By Mukwuzi Joseph
The Senate on Tuesday bowed to pressure from Civil Society Organisations, the Peoples Democratic Party, PDP and other Nigerians and refused to confirm the Special Assistant on new media to President Muhammadu Buhari, Lauretta Onochie from Delta as a Commissioner of the Independent National Electoral Commission, INEC.
The refusal was based on Federal Character Principle and to adhere strictly to the Act, just as the Senate said that she is from Delta and the state has May Agbamuche who is the Chairman, Legal Services, INEC.
The resolution of the Senate was sequel to the consideration of the Senator Kabiru Gaya, APC, Kano South led Senate Committee on the Independent National Electoral Commission, INEC.
Ms Onochie, currently the Personal Assistant to the President on New Media, was appointed by President Muhammadu Buhari in October 2020 as an INEC commissioner to represent Delta State – an appointment which had triggered outrage among Nigerians as many described it as unconstitutional.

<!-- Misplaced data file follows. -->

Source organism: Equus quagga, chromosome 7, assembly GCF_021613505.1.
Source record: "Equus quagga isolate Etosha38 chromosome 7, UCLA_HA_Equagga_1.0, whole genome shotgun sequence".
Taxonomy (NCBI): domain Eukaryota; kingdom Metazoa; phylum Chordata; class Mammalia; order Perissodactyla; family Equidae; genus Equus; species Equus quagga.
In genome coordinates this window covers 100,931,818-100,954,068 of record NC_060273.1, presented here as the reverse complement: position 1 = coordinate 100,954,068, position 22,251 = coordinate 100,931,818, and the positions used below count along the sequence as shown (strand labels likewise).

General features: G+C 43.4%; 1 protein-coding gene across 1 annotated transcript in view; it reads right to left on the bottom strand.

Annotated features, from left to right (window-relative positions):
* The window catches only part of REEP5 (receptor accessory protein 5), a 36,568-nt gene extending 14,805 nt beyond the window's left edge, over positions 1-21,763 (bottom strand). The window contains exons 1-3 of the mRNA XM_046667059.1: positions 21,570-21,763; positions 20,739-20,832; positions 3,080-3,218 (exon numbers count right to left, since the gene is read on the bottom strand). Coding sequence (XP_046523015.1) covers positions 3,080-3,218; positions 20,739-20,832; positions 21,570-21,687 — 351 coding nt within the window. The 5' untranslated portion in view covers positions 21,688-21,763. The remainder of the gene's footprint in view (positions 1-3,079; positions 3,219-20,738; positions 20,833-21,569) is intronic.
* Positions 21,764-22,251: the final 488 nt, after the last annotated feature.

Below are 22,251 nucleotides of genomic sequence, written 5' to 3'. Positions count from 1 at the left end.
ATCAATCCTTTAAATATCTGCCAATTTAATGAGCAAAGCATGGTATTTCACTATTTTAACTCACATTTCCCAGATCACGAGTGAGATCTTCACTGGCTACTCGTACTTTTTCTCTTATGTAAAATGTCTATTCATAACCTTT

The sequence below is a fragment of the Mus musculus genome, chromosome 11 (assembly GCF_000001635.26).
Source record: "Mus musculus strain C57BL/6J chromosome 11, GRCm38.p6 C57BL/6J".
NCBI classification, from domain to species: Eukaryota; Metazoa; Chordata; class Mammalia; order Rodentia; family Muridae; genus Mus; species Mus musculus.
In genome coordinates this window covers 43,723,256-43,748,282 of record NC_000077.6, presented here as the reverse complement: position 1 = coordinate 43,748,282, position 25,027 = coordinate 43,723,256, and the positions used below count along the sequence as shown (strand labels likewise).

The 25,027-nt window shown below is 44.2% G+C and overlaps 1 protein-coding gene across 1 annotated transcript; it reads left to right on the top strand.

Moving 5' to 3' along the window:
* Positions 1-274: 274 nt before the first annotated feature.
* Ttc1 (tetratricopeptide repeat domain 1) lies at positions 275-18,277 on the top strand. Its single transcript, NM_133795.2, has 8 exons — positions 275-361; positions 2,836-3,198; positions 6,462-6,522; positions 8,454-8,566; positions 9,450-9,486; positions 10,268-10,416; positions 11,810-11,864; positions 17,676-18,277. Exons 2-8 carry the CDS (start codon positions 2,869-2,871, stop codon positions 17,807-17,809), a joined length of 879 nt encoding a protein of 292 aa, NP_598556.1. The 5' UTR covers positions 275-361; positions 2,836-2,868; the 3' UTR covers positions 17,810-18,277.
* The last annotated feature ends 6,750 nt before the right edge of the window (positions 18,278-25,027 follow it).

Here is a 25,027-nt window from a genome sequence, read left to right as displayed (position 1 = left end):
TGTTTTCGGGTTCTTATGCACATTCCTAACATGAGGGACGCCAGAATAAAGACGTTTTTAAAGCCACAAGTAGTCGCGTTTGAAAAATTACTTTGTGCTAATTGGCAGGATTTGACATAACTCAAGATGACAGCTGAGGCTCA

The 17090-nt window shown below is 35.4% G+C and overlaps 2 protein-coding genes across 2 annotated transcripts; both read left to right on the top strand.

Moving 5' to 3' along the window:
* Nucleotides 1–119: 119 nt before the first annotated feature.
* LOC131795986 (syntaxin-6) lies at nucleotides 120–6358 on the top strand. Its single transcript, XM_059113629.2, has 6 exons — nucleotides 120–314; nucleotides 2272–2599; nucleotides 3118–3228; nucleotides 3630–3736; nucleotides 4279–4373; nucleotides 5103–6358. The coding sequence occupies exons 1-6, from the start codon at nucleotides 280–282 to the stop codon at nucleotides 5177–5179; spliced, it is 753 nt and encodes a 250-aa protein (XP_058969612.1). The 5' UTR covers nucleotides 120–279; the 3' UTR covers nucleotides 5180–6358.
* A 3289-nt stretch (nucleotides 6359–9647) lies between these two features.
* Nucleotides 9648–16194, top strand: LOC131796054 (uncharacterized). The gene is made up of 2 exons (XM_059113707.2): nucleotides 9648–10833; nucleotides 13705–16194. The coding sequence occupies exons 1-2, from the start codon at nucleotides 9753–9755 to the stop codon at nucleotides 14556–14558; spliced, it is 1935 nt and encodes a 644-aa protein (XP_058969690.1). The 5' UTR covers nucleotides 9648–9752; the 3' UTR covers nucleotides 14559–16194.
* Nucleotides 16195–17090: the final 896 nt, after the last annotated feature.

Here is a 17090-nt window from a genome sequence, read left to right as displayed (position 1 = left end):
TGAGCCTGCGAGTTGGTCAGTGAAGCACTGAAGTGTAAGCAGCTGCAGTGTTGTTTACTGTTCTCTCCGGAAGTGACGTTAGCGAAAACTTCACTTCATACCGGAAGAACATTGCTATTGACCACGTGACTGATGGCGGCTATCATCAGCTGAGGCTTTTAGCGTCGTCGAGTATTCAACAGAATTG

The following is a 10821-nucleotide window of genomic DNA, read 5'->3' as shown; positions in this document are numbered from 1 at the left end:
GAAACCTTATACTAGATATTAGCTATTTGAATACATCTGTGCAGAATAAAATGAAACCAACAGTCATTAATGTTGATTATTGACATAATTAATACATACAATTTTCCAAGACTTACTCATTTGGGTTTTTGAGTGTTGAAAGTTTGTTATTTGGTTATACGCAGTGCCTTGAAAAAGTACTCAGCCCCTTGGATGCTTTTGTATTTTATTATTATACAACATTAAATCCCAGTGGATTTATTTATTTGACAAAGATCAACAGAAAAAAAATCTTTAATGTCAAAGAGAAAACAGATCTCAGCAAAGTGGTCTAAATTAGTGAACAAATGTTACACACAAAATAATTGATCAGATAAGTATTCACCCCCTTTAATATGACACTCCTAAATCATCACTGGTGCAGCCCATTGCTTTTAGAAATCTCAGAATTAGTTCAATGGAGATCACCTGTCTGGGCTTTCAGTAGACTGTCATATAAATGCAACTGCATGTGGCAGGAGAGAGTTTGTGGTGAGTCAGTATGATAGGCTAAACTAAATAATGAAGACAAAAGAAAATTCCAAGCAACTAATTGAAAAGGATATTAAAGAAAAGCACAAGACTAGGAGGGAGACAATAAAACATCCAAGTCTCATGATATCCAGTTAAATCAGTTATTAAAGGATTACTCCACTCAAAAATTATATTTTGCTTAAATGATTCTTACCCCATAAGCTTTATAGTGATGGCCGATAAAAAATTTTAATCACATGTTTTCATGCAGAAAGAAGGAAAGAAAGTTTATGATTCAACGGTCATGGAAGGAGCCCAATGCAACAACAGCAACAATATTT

Many called on the president to withdraw the nomination on grounds that Ms Onochie is partisan and so it would be undemocratic for her to be appointed into such an office. Some civil society organisations also wrote petitions to the Senate opposing Ms Onochie’s appointment. The main opposition party, PDP, had also protested against her nomination.
Despite the criticisms, the Senate went ahead to screen her last Thursday.
At the screening exercise, Ms Onochie described herself as ‘madam due process’. She told the Senate panel that she quit politics in 2019 and that she is no longer partisan– a claim which turned out to be false
“I have seen the petitions against me but I stand for justice and fairness. Thus nobody has anything to fear. I am madam due process and this is the reason behind my attacks, because I follow the law and due process.